In what ways could you see the methodologies developed in your research being applied to real-world data science?
My interest in data science is relatively new, and I look forward to discussing further with real-world data scientists what kind of connections we can make between my research. At the heart of all of my work is using information to understand the shape and geometry of different surfaces. Making this a finite instead of infinite problem allows us to tell computers how to distinguish between two Riemann surfaces. This would hopefully give information to contribute to categorical machine learning, where we need to help computers determine if two objects are the same. As an example of categorical machine learning, every time we have to do a CAPTCHA by selecting all images containing a part of a bicycle, the security comes from the fact that robots are not as good yet as the human eye at detecting when an object is the same or different. This is the most basic idea behind machine learning, where we want to give the computer some information or algorithm to be able to accurately sort images between those containing bicycles and those not containing a bicycle.
What are some of the challenges or open questions that your group aims to address in the near future?
As mentioned, the transcendental divide is a very large open question. Our near-future goals include looking at specific families of Riemann surfaces and using these as test cases to implement both theoretical work and computational work in detecting or narrowing down possible algebraic curves for these families. For example, using symmetries to help with theoretical work and using learning algorithms to computationally give conjectures of the correct algebraic curve. The other main focus of my group's research is understanding closed or periodic trajectories on translation surfaces, which involves most of the dynamics for some large-scale behavior, and number theory to detect the properties on smaller classes of surfaces.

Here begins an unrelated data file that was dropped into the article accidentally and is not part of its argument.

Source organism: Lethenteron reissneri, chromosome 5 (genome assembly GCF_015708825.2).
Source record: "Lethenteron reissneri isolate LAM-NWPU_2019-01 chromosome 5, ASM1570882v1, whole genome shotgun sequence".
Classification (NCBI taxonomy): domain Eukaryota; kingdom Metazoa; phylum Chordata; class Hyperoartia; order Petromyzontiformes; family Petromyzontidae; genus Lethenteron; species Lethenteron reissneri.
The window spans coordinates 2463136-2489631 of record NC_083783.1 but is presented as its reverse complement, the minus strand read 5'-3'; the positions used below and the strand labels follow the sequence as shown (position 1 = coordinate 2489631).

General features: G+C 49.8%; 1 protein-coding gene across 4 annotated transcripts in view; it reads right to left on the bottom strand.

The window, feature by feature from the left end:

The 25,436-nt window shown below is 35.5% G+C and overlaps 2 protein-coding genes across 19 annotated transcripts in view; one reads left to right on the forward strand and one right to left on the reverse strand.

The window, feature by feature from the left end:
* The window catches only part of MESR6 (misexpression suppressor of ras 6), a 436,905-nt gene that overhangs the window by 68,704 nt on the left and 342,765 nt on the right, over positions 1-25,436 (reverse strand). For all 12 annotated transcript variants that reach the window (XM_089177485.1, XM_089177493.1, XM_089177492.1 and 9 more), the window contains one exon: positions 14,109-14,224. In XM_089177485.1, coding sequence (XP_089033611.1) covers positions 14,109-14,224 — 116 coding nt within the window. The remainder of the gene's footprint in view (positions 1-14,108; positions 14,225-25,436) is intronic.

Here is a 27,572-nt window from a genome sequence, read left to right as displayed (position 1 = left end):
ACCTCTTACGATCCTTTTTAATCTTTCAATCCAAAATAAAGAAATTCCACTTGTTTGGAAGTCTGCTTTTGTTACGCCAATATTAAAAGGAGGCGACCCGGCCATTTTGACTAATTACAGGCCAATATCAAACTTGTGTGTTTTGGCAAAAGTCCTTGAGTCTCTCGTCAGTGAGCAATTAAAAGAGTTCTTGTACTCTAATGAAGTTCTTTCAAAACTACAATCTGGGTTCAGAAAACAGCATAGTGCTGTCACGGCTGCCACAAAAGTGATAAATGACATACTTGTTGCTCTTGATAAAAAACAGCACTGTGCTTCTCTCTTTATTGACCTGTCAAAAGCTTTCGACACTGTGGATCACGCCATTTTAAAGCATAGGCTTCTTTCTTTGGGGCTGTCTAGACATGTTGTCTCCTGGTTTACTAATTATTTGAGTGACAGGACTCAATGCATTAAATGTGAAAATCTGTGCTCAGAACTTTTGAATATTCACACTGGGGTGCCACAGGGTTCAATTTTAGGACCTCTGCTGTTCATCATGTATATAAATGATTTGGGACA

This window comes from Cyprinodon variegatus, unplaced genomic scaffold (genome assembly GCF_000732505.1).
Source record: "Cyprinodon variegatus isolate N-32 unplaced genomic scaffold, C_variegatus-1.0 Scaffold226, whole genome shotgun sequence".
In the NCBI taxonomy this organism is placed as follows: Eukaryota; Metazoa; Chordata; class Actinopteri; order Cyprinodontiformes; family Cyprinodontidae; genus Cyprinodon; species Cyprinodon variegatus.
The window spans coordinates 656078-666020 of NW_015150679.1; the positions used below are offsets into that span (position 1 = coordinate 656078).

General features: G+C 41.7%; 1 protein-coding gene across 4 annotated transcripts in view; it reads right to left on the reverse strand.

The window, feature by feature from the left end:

You are currently seeking postdocs to strengthen your group. What qualities are you looking for in potential candidates eager to join your group?
The most important quality for a potential candidate will be a willingness to talk to mathematicians from many different backgrounds. Mathematics is really a language that allows us to communicate ideas. Though all of us have some common language, as we enter into further and further specialties, we can develop dialects that are incomprehensible to other mathematicians. A willingness to talk to people, find common ground of interest, and not be afraid of admitting that you don't know something is crucial to working in my research area because we need to draw on the expertise of so many different fields in order to make progress.